Journal Article
Agricultural History (2014) 88 (4): 538–565.
Published: 01 October 2014
...Lowell Gudmundson Abstract During the second half of the twentieth century Costa Rica experienced two related and profound changes in its historically dominant coffee sector: the rise and consolidation of a producer co-op movement with its own processing and marketing capacity in the 1960s...
Journal Article
Agricultural History (2023) 97 (1): 121–145.
Published: 01 February 2023
... (and scores of other dioicous plants—that is, those with two distinct sexes) traditionally occurred with scientists selecting specimens that exhibited desirable traits that could be traced to their hereditary makeup. The process was painstakingly slow, requiring countless dustings of pollen from male plants...
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Journal Article
Agricultural History (2004) 78 (2): 140–154.
Published: 01 April 2004
... Hispanics, to be sure--but both nonetheless. As demonstrated in the case Brown v. Greene (1884), corruption became institutionalized to such a high degree that adjudication could become impossible. Reluctance to reform the system permeated the cultural borderlands of northern California and in the process...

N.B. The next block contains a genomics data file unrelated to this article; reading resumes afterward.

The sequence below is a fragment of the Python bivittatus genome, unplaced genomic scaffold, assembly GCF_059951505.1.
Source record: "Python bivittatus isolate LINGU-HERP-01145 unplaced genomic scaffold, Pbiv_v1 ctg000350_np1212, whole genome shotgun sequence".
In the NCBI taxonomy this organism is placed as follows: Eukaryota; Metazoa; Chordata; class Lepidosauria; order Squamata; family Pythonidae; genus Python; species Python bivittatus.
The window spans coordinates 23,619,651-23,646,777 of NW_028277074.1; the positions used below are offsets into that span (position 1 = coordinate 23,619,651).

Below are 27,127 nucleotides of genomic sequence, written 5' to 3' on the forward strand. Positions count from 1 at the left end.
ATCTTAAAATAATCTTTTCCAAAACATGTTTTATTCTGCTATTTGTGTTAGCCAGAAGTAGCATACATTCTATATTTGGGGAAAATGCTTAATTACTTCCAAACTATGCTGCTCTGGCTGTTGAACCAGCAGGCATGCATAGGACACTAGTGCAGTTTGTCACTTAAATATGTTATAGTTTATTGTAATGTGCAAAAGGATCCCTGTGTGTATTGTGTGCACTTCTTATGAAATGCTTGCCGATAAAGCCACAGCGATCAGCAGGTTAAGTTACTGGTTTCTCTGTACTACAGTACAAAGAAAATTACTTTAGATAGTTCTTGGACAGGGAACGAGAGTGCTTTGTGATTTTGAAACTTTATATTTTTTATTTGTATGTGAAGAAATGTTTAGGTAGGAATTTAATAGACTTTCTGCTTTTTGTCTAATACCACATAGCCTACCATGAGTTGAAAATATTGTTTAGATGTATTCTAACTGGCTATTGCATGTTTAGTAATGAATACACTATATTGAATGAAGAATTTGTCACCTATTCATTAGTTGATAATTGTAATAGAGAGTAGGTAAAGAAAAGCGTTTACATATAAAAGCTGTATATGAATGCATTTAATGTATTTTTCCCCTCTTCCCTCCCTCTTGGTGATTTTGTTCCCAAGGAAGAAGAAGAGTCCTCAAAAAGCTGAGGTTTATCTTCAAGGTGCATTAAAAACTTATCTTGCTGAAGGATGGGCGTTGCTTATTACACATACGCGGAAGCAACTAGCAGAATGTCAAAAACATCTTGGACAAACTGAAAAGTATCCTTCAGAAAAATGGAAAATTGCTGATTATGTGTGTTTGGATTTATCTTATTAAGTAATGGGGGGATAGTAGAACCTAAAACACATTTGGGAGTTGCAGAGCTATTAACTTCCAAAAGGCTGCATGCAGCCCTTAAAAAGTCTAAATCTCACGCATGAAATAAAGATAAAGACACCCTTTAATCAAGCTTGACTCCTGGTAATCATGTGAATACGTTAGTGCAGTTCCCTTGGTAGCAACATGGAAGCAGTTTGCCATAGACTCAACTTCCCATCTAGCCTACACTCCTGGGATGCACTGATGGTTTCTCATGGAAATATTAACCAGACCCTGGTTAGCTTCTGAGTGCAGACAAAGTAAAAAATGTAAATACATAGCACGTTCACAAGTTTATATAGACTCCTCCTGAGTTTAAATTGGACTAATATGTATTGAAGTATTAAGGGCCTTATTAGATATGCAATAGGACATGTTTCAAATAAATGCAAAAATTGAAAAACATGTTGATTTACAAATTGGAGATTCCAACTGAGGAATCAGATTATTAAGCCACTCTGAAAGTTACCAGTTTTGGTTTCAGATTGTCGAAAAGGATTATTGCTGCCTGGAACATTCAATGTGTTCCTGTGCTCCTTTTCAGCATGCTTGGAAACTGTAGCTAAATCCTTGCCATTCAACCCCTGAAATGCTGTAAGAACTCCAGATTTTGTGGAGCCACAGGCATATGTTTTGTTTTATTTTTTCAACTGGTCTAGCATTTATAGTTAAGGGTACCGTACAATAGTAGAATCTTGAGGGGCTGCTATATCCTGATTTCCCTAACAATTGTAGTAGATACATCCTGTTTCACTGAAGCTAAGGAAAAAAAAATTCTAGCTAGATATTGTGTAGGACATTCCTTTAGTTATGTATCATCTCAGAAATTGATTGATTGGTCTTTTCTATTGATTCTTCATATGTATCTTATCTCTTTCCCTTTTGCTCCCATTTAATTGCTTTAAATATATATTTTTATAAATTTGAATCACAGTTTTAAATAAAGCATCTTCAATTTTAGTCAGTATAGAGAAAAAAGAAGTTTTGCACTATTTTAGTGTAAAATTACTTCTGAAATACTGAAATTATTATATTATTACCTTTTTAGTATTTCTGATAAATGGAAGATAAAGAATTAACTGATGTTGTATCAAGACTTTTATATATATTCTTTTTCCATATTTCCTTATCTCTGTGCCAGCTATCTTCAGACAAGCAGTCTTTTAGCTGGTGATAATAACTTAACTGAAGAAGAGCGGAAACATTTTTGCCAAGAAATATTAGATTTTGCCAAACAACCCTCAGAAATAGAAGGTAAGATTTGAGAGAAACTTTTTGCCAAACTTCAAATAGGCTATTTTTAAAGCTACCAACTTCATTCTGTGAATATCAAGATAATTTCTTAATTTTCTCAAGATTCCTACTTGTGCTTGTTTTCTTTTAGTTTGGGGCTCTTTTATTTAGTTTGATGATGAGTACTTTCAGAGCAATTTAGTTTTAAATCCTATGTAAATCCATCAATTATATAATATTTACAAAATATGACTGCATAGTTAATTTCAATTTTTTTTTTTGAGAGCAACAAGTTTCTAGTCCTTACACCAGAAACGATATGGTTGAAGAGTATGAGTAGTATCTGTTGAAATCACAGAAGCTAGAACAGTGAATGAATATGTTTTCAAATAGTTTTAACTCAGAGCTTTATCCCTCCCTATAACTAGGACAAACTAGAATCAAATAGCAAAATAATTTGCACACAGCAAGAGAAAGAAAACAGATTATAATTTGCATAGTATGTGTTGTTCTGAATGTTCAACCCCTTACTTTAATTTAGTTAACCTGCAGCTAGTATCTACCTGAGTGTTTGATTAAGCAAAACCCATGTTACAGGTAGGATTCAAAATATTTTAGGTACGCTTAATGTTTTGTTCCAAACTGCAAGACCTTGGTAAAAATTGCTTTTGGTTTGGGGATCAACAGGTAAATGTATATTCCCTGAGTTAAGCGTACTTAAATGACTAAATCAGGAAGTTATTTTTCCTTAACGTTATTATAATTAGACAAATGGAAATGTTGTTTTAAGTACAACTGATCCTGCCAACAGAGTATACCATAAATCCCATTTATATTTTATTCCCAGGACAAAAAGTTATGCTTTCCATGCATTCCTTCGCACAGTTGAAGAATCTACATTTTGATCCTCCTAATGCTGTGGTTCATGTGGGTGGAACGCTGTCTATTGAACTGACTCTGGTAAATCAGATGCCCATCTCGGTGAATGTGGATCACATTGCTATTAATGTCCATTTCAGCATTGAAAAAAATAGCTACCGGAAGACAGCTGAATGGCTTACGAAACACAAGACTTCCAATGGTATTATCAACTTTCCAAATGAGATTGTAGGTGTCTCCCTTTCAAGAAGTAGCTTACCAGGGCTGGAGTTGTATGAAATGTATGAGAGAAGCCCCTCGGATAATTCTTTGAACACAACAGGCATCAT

Journal Article
Agricultural History (2011) 85 (3): 349–372.
Published: 01 July 2011
... agribusiness and the penetration of American capital. In the process of arriving on the island, these two interests found a land tenure system in the firm control of local farmers (small, medium, and large). The American invasion and subsequent incorporation of the island into the American economic/political...
Journal Article
Agricultural History (2022) 96 (1-2): 128–163.
Published: 01 May 2022
... on the nation's future. This article examines the AMS's foundation and development, placing it within the Argentine nation-state building process of the last third of the nineteenth century. It argues that the state used weather observation more as a tool of expansion, as in the case of Patagonia, than...